Monday, July 24, 2017

Two Minutes with Gregg Williams of the Cleveland Browns

I had the chance to meet Coach Gregg Williams, Defensive Coordinator for the Cleveland Browns.   Maybe I picked up a pointer or two. 

   I wanted to meet Gregg Williams, Defensive Coordinator of the Cleveland Browns.  I was in town for the Berea High School All Class Reunion at Polish Village.   It turns out that the Grindstone in Berea hosted a charity event on Saturday, and Myles Garrett, rookie Defensive End, and Defensive Coordinator Gregg Williams attended.  I really wanted to meet Gregg Williams especially.  Football, you see, is the hardest game in the world, and Coach Williams is one of the top experts in the world at designing plays and motivating people.  I've listened to him on TV and I really think he's a special person.  I think it's wise to follow successful people because maybe you might pick up on something.  So, I talked with Coach Williams for probably less than two minutes, but we covered a lot. I stood in line for about half an hour, which I didn't mind one bit because I was talking football with other Browns fans the whole time.   Almost everyone else wanted autographs, but I'm not an autograph hound.  I just wanted to meet Gregg Williams.  But what do you say to a guy like that?  If I were to try to talk about zone blitzes or cover two defenses, first of all I don't know anything, and second I wouldn't understand the answer.  So, when it was finally my turn, I said "Coach Williams, I just wanted to thank you for coming to Cleveland, and also for sponsoring the Gregg Williams Foundation."  
     Coach Williams looked me right in the eye, and asked, "What is your name?"  Lesson one:  I hadn't introduced myself, because I figured I was completely unimportant and unmemorable and the Coach would not be interested in me.  But Coach contradicted that assumption, and made me understand that no matter who you are, you're important and you should always introduce yourself.  Think of yourself as a person who is important enough that a famous coach wants to know who you are. .  
        "I'm Elliot Kennel from Beavercreek Ohio, near Dayton."
        Coach nodded.  "You know, I've never been happier than I am right now with the Browns," he said, and then repeated, "I've never been happier than now."
        Then he shifted gears and talked about his Foundation.  "I'm a sucker for anything that helps kids.  We've raised over a million dollars so far, and we can really make a difference in  kids lives.  You never know what might happen.   Look at me, I was never supposed to amount to anything.  I'm the son of a farmer.  I grew up in a house without electricity and indoor plumbing. But I've been given a chance, and people helped me along the way."   Lesson two:  Remember where you came from, even if you are one of the top experts in the world at what you do. There are still children today who grow up in extreme poverty, through no fault of their own, and face very difficult obstacles in order to become an adult.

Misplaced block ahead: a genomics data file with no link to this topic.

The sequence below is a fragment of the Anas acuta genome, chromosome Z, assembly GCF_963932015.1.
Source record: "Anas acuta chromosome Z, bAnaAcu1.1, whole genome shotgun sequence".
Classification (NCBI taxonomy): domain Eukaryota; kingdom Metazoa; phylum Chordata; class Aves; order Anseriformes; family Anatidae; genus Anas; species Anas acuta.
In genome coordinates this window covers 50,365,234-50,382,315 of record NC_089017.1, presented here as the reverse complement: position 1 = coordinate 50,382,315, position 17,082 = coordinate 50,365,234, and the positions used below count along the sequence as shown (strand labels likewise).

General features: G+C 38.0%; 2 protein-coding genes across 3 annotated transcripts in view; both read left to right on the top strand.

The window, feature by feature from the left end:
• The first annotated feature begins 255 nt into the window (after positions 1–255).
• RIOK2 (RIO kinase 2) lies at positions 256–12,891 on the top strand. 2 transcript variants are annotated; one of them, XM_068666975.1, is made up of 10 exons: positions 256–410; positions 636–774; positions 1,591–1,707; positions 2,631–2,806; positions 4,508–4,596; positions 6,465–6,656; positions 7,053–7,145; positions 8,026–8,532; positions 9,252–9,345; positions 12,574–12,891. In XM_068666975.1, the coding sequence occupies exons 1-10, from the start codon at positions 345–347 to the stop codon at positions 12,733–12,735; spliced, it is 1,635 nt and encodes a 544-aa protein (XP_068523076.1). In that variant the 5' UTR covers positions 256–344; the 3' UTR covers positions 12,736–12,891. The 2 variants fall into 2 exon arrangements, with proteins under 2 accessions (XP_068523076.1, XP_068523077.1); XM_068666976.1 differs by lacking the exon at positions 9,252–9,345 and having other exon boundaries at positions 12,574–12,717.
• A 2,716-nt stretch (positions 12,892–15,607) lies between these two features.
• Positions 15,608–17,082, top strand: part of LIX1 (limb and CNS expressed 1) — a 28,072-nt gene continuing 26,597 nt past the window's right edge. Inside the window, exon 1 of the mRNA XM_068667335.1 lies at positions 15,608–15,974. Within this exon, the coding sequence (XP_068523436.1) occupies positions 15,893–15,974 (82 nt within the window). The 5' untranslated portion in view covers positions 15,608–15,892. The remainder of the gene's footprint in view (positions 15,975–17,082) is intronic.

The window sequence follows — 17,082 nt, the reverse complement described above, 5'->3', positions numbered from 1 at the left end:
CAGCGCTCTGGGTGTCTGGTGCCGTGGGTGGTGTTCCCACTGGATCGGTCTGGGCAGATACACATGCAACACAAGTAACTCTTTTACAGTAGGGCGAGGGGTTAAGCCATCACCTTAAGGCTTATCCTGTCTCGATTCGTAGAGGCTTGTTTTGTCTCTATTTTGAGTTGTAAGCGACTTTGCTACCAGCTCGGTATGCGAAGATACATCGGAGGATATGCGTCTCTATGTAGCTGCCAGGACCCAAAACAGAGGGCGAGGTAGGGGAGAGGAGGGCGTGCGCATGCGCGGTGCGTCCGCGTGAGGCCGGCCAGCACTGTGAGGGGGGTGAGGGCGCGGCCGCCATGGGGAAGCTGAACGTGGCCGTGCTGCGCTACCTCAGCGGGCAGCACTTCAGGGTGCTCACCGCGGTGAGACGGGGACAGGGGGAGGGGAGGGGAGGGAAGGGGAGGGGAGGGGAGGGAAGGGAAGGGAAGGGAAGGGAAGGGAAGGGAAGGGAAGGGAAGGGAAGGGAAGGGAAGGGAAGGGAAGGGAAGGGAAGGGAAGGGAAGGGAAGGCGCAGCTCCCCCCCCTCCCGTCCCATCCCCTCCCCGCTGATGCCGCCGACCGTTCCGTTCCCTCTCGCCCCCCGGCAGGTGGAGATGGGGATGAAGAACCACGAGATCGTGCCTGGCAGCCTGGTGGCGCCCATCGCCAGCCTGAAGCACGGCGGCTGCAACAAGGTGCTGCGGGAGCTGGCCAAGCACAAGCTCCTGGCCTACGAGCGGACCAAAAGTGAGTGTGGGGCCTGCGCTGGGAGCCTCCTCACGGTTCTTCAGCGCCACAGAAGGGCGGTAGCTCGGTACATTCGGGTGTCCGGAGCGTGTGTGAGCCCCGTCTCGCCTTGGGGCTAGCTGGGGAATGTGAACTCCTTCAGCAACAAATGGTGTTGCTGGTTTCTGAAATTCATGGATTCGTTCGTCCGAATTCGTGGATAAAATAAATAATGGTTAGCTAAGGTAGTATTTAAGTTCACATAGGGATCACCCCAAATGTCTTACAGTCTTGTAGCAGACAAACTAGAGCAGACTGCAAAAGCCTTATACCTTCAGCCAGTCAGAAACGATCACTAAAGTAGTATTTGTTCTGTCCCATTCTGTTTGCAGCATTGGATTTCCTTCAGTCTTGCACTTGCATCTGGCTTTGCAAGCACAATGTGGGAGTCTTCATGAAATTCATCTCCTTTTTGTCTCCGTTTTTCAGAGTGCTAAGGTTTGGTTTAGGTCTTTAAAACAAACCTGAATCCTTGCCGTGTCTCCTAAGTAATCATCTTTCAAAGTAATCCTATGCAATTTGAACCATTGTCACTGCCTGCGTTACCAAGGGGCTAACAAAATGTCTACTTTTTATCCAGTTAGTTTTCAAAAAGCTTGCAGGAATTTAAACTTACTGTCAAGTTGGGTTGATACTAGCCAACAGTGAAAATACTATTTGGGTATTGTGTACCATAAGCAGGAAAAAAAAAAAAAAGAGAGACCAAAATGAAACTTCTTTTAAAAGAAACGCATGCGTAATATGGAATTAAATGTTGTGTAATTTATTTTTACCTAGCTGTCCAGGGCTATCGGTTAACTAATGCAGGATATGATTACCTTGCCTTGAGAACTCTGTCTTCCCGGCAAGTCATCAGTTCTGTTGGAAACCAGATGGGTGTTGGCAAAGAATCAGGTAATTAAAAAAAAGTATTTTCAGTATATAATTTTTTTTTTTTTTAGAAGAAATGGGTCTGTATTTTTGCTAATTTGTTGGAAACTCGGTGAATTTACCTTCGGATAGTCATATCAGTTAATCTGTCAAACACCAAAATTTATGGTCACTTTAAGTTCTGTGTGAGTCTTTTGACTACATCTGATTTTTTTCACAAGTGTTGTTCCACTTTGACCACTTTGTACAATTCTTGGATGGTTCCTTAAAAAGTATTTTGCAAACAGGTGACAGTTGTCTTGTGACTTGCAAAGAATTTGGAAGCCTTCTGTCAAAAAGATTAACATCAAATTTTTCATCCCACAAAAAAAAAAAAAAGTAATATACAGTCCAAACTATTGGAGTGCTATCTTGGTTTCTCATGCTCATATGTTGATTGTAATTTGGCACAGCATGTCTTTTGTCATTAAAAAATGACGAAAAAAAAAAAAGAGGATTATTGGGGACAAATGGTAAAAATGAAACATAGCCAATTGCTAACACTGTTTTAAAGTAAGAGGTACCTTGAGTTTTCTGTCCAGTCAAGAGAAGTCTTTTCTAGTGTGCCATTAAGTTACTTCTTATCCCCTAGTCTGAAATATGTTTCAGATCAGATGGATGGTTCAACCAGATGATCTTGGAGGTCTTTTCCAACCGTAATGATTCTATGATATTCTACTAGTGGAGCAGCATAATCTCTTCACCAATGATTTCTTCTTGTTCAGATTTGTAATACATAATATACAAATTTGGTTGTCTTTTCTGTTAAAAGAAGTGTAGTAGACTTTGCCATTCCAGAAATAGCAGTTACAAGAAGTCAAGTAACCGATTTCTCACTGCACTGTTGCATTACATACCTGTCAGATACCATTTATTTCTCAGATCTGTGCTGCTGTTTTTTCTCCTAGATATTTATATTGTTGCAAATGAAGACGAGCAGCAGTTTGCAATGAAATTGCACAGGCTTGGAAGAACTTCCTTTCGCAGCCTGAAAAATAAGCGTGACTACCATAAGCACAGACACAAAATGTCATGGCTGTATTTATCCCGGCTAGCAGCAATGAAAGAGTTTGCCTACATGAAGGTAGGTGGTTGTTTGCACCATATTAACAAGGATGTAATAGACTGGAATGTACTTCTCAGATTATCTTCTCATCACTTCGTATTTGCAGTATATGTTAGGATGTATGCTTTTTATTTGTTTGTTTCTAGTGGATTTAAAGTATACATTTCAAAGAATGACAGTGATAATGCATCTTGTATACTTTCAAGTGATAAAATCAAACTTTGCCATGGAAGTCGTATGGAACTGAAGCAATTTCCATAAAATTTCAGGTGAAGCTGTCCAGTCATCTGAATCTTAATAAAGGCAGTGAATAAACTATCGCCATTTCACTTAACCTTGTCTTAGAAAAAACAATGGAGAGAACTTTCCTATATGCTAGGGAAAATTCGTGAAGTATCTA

I myself have never been poor except as an occasional experiment.  But I'm the son of Depression era kids.  My mom's family lived under a bridge for a while during World War II.   My Dad's family suffered greatly during the Great Depression.  So while I didn't experience that personally, I understand at least something about what it means to be poor.  
    We can complain about it, assign blame, or we can do something about it.   Coach Williams has invested a lot of his time and considerable energy doing things for the young people in little Excelsior Springs, Missouri.   My sense has been all along that he is not just talking the talk.  He really is walking the walk, and there are 1.2 million reasons to believe in that.  
      Coach is a very fast talker, very direct and incisive.  I learned a few things in a very short time.  
     When it was my turn to meet Myles Garrett, I remembered my mistake in not introducing myself to Coach Williams.  "Mr. Garrett, I'm Elliot Kennel from Beavercreek, near Dayton.  Welcome to Cleveland.   If you're ever down our way to see the Air Force Museum please stop by Tuty's Bar and Grill which is the home of the Beavercreek Browns Backers."  We exchanged pleasantries and shook hands.
      I kind hung around the autograph table for a while.  I was very impressed that Myles was the guy with Coach Williams helping out at a charity event. It's a little thing, but it's the kind of thing that the "face of the franchise" does. First impression is, maybe he "gets it."  

Myles Garrett was very friendly with the fans,  gracious with his time and well spoken.  And he helped to raise a pile of money for local charities.  Well done.  

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